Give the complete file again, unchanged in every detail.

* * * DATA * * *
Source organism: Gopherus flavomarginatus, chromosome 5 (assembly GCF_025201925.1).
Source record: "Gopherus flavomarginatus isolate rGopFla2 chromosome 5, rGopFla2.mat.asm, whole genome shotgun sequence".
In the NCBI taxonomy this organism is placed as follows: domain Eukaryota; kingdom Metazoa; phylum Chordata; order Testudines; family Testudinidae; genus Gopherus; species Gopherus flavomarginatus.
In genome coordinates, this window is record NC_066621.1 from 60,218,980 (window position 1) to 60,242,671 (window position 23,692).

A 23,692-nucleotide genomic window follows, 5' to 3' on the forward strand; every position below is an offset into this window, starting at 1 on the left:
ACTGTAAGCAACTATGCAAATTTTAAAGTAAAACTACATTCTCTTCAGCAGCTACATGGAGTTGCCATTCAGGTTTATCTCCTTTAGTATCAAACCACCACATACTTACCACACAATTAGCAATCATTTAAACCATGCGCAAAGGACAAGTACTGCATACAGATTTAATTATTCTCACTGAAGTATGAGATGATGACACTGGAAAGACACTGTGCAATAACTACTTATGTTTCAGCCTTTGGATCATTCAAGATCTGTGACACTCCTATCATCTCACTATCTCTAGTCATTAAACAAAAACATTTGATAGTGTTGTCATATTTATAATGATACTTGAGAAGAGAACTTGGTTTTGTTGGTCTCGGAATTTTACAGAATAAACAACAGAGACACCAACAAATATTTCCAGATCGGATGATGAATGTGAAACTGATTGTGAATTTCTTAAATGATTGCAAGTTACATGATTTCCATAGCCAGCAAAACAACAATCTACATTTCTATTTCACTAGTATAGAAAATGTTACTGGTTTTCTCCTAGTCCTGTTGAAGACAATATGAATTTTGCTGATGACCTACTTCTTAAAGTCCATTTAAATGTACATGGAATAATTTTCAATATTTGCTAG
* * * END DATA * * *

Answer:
Source organism: Gopherus flavomarginatus, chromosome 5 (assembly GCF_025201925.1).
Source record: "Gopherus flavomarginatus isolate rGopFla2 chromosome 5, rGopFla2.mat.asm, whole genome shotgun sequence".
In the NCBI taxonomy this organism is placed as follows: domain Eukaryota; kingdom Metazoa; phylum Chordata; order Testudines; family Testudinidae; genus Gopherus; species Gopherus flavomarginatus.
In genome coordinates, this window is record NC_066621.1 from 60,218,980 (window position 1) to 60,242,671 (window position 23,692).

A 23,692-nucleotide genomic window follows, 5' to 3' on the forward strand; every position below is an offset into this window, starting at 1 on the left:
ACTGTAAGCAACTATGCAAATTTTAAAGTAAAACTACATTCTCTTCAGCAGCTACATGGAGTTGCCATTCAGGTTTATCTCCTTTAGTATCAAACCACCACATACTTACCACACAATTAGCAATCATTTAAACCATGCGCAAAGGACAAGTACTGCATACAGATTTAATTATTCTCACTGAAGTATGAGATGATGACACTGGAAAGACACTGTGCAATAACTACTTATGTTTCAGCCTTTGGATCATTCAAGATCTGTGACACTCCTATCATCTCACTATCTCTAGTCATTAAACAAAAACATTTGATAGTGTTGTCATATTTATAATGATACTTGAGAAGAGAACTTGGTTTTGTTGGTCTCGGAATTTTACAGAATAAACAACAGAGACACCAACAAATATTTCCAGATCGGATGATGAATGTGAAACTGATTGTGAATTTCTTAAATGATTGCAAGTTACATGATTTCCATAGCCAGCAAAACAACAATCTACATTTCTATTTCACTAGTATAGAAAATGTTACTGGTTTTCTCCTAGTCCTGTTGAAGACAATATGAATTTTGCTGATGACCTACTTCTTAAAGTCCATTTAAATGTACATGGAATAATTTTCAATATTTGCTAG